As the most northern and largest state in the United States, Alaska has more glaciers than any other state. Alaska also has more volcanoes than any other state, and many of Alaska's volcanoes are (you guessed it) glaciated! Independently, volcanoes and glaciers have unique hazards that require different methods of monitoring and study. Occasionally, glaciated volcanoes in Alaska erupt, posing a slew of additional hazards related to volcano/ice interactions. Eruptions of Redoubt volcano in 1989-1990 and 2009 and Veniaminof volcano in 2013 and 2018 involved substantial volcano/ice interactions, resulting in glacial scouring and erosion, and the formation of features such as ice gorges, ice cauldrons, lahars, and debris flows.
August 18, 2013 eruption of Veniaminof volcano. Ash billows from the intracaldera cinder cone as molten lava streams from two separate vents high on the east flank of the cone. The lower white plume is steam, indicating lava-ice interaction in the ice field that occupies Veniaminof's caldera. Photo credit: R.G. McGimsey, AVO/USGS. (AVO image ID 55101)
Alaska forms the northern portion of the "ring of fire," an area bordering the Pacific Ocean that contains numerous volcanoes that result from partial melting of the earth's crust caused by active plate tectonics. Alaska's Aleutian Arc volcanoes have formed by the subduction of the Pacific Plate under the North American Plate at the Aleutian Trench. In total, the state has over 130 volcanoes (more than any other state) with fifty-four considered to be historically active (active within the last ~300 years).
'Ring of Fire'. Image credit: Griffith Observatory.
Because volcanoes in Alaska are distributed over such a large, remote geographic area, monitoring them is a unique challenge. The Alaska Volcano Observatory (AVO) was founded in 1988 and is tasked with monitoring and studying Alaska's volcanoes in order to assess the nature, timing, and likelihood of volcanic activity and to provide timely and accurate information on volcanic hazards to the public to help mitigate damage to life and property. The State of Alaska, Division of Geological & Geophysical Surveys (DGGS) Volcanology Section is part of a joint program that comprises the AVO, which also includes the U.S. Geological Survey (USGS) and the University of Alaska Fairbanks, Geophysical Institute (UAF-GI).
Scientists in Anchorage and Fairbanks conduct geologic field studies to understand the eruptive history of volcanoes and staff at both locations participate in remotely monitoring Alaska's volcanoes via seismic networks, satellite image data, infrasound data, deformation data, and web-cameras. The AVO uses these data to establish the typical background level of activity for monitored volcanoes that are in a non-eruptive state, and to record activity when a volcano becomes restless. The public, air traffic controllers, and other state and federal agencies are informed when there is a change in activity, indicating there may be an impending eruption. This information is conveyed to the public in Volcano Activity Notifications that communicate changes in Volcano Alert Levels and Aviation Color Codes. Volcanic Activity Notifications are published on the AVO webpage, and also offered as a subscription service.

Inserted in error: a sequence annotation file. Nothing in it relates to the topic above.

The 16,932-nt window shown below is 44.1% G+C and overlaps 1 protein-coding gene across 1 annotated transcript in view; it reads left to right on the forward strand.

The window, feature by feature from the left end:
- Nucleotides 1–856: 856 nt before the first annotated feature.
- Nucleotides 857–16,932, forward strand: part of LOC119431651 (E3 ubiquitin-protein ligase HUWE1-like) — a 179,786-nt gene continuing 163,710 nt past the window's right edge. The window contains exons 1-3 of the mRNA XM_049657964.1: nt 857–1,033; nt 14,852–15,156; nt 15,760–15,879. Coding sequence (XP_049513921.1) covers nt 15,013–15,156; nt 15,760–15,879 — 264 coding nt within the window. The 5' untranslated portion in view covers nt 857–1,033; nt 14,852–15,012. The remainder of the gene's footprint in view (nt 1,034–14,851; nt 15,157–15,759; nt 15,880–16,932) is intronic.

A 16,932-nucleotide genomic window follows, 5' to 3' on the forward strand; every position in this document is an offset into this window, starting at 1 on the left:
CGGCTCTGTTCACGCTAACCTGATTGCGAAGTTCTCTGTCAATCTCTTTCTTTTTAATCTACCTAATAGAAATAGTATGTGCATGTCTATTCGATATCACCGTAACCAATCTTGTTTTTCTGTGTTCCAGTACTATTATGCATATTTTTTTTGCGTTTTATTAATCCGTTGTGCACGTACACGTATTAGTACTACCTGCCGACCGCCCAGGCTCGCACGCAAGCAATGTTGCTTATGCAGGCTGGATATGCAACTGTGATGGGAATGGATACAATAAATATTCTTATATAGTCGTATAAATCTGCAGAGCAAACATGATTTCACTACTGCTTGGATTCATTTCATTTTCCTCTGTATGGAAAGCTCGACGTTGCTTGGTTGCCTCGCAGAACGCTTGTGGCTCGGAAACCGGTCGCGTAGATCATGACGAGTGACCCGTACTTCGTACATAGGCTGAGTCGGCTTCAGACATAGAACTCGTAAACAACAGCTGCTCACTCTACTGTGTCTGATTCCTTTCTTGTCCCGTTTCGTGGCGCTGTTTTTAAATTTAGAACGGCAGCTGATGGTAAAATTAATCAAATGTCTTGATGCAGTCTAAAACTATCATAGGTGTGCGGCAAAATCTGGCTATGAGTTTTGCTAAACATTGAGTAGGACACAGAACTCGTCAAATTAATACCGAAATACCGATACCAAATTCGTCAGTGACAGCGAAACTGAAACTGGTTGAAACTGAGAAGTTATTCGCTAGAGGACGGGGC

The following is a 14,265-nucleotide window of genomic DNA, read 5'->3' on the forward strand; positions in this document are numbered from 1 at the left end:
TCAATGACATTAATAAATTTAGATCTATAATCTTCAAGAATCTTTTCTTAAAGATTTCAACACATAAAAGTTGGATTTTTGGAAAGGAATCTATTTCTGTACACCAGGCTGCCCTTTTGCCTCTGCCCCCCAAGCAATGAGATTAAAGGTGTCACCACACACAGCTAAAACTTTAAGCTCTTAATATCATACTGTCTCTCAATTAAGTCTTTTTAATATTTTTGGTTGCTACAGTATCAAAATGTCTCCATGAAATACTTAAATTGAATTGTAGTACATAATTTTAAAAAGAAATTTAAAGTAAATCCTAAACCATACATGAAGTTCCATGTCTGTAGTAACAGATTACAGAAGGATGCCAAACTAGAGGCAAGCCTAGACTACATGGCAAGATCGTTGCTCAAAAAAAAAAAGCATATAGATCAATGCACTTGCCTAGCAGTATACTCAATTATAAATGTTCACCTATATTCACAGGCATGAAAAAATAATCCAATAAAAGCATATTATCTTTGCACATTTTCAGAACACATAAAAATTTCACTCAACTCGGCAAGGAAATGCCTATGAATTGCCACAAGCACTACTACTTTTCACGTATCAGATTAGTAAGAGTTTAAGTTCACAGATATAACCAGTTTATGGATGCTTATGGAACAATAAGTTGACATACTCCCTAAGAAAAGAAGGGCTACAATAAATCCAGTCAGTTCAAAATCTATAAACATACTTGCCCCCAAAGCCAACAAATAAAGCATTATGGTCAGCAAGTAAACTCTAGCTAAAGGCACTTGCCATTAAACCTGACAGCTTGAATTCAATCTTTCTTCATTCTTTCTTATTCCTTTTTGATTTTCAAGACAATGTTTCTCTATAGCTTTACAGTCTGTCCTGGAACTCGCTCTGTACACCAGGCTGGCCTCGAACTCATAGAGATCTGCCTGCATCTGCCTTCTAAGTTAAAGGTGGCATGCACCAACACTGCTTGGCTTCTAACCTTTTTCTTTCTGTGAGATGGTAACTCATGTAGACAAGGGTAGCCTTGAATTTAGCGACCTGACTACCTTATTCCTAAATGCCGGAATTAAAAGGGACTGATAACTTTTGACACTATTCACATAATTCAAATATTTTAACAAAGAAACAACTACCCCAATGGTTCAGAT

Eruptions in Alaska pose numerous hazards, which include drifing ash plumes, ashfall, lahars and floods, tsunamis and earthquakes, lava flows and domes, volcanic gases, pyroclastic flows and surges, rock projectiles, rockfalls and landslides, debris avalanches, and directed blasts. Alaska's volcanoes are ominously located beneath commercial and recreational airspace. As a result, drifting ash plumes and ashfall are not only a hazard to the cities, towns, and villages downwind of an erupting volcano, but also to the aviation community. Thus, the AVO works closely with agencies including the Federal Aviation Administration (FAA) and National Weather Service (NWS), especially during eruptions, to ensure that aircraft are safely rerouted to avoid volcanic ash plumes. During an eruption, the public are an important source of information for the AVO, with wings in the air or boots on the ground in areas that are often inaccessible to observatory staff during a rapid response situation. Reports from pilots, mariners, and the public greatly inform AVO staff on ash plume heights and trajectories or the locations where ash is falling. The AVO encourages the public to report volcanic observations and to visit the AVO website for information on volcanoes and current volcanic activity in Alaska.